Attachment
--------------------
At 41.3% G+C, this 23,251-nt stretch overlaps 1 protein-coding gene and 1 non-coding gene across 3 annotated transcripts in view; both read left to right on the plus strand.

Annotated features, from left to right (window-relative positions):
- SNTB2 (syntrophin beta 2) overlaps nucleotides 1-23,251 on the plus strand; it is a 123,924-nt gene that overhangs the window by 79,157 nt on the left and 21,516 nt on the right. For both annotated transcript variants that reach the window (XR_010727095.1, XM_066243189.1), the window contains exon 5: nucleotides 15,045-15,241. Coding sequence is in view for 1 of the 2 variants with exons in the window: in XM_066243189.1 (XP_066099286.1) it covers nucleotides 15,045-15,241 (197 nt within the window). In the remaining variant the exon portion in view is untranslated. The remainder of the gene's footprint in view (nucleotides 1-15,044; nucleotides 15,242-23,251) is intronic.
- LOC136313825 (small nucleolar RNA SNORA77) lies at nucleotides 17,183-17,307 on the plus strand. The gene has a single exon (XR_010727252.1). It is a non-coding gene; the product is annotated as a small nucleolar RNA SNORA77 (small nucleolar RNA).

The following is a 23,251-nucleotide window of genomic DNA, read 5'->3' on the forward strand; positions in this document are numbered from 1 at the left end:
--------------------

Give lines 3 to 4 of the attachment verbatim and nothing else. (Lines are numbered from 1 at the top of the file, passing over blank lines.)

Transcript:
- SNTB2 (syntrophin beta 2) overlaps nucleotides 1-23,251 on the plus strand; it is a 123,924-nt gene that overhangs the window by 79,157 nt on the left and 21,516 nt on the right. For both annotated transcript variants that reach the window (XR_010727095.1, XM_066243189.1), the window contains exon 5: nucleotides 15,045-15,241. Coding sequence is in view for 1 of the 2 variants with exons in the window: in XM_066243189.1 (XP_066099286.1) it covers nucleotides 15,045-15,241 (197 nt within the window). In the remaining variant the exon portion in view is untranslated. The remainder of the gene's footprint in view (nucleotides 1-15,044; nucleotides 15,242-23,251) is intronic.
- LOC136313825 (small nucleolar RNA SNORA77) lies at nucleotides 17,183-17,307 on the plus strand. The gene has a single exon (XR_010727252.1). It is a non-coding gene; the product is annotated as a small nucleolar RNA SNORA77 (small nucleolar RNA).